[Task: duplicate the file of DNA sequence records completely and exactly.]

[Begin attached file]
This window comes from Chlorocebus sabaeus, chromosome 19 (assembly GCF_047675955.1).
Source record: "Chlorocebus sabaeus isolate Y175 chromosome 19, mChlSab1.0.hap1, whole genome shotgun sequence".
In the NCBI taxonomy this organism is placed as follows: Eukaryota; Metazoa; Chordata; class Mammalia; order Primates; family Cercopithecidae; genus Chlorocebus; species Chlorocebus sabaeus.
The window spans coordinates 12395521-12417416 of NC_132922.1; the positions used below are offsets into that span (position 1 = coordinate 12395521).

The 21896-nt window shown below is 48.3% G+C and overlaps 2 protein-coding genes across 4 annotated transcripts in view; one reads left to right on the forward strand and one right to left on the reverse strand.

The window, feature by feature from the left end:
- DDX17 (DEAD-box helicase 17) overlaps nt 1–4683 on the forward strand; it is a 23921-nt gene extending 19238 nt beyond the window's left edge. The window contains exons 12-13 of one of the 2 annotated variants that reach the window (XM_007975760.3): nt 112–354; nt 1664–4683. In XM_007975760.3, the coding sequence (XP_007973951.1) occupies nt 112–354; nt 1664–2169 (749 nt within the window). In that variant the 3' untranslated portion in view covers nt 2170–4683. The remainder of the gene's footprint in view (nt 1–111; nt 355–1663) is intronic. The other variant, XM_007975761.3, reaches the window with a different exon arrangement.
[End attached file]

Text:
This window comes from Chlorocebus sabaeus, chromosome 19 (assembly GCF_047675955.1).
Source record: "Chlorocebus sabaeus isolate Y175 chromosome 19, mChlSab1.0.hap1, whole genome shotgun sequence".
In the NCBI taxonomy this organism is placed as follows: Eukaryota; Metazoa; Chordata; class Mammalia; order Primates; family Cercopithecidae; genus Chlorocebus; species Chlorocebus sabaeus.
The window spans coordinates 12395521-12417416 of NC_132922.1; the positions used below are offsets into that span (position 1 = coordinate 12395521).

The 21896-nt window shown below is 48.3% G+C and overlaps 2 protein-coding genes across 4 annotated transcripts in view; one reads left to right on the forward strand and one right to left on the reverse strand.

The window, feature by feature from the left end:
- DDX17 (DEAD-box helicase 17) overlaps nt 1–4683 on the forward strand; it is a 23921-nt gene extending 19238 nt beyond the window's left edge. The window contains exons 12-13 of one of the 2 annotated variants that reach the window (XM_007975760.3): nt 112–354; nt 1664–4683. In XM_007975760.3, the coding sequence (XP_007973951.1) occupies nt 112–354; nt 1664–2169 (749 nt within the window). In that variant the 3' untranslated portion in view covers nt 2170–4683. The remainder of the gene's footprint in view (nt 1–111; nt 355–1663) is intronic. The other variant, XM_007975761.3, reaches the window with a different exon arrangement.